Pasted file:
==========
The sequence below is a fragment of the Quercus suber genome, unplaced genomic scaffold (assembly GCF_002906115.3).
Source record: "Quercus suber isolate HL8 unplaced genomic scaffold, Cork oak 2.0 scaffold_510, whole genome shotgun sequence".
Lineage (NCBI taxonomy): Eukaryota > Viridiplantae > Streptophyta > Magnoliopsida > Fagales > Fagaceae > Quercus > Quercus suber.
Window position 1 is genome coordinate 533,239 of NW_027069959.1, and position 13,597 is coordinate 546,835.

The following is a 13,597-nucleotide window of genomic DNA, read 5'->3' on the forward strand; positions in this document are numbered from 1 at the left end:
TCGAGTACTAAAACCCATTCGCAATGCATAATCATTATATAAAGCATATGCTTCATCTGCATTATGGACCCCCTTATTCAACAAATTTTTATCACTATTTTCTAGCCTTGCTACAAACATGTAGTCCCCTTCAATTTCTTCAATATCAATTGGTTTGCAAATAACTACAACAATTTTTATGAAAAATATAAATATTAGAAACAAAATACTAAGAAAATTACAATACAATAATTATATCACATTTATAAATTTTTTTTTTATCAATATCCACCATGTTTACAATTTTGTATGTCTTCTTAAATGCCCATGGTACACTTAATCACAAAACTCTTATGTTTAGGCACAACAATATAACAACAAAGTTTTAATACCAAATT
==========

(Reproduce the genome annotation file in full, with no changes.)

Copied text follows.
The sequence below is a fragment of the Quercus suber genome, unplaced genomic scaffold (assembly GCF_002906115.3).
Source record: "Quercus suber isolate HL8 unplaced genomic scaffold, Cork oak 2.0 scaffold_510, whole genome shotgun sequence".
Lineage (NCBI taxonomy): Eukaryota > Viridiplantae > Streptophyta > Magnoliopsida > Fagales > Fagaceae > Quercus > Quercus suber.
Window position 1 is genome coordinate 533,239 of NW_027069959.1, and position 13,597 is coordinate 546,835.

The following is a 13,597-nucleotide window of genomic DNA, read 5'->3' on the forward strand; positions in this document are numbered from 1 at the left end:
TCGAGTACTAAAACCCATTCGCAATGCATAATCATTATATAAAGCATATGCTTCATCTGCATTATGGACCCCCTTATTCAACAAATTTTTATCACTATTTTCTAGCCTTGCTACAAACATGTAGTCCCCTTCAATTTCTTCAATATCAATTGGTTTGCAAATAACTACAACAATTTTTATGAAAAATATAAATATTAGAAACAAAATACTAAGAAAATTACAATACAATAATTATATCACATTTATAAATTTTTTTTTTATCAATATCCACCATGTTTACAATTTTGTATGTCTTCTTAAATGCCCATGGTACACTTAATCACAAAACTCTTATGTTTAGGCACAACAATATAACAACAAAGTTTTAATACCAAATT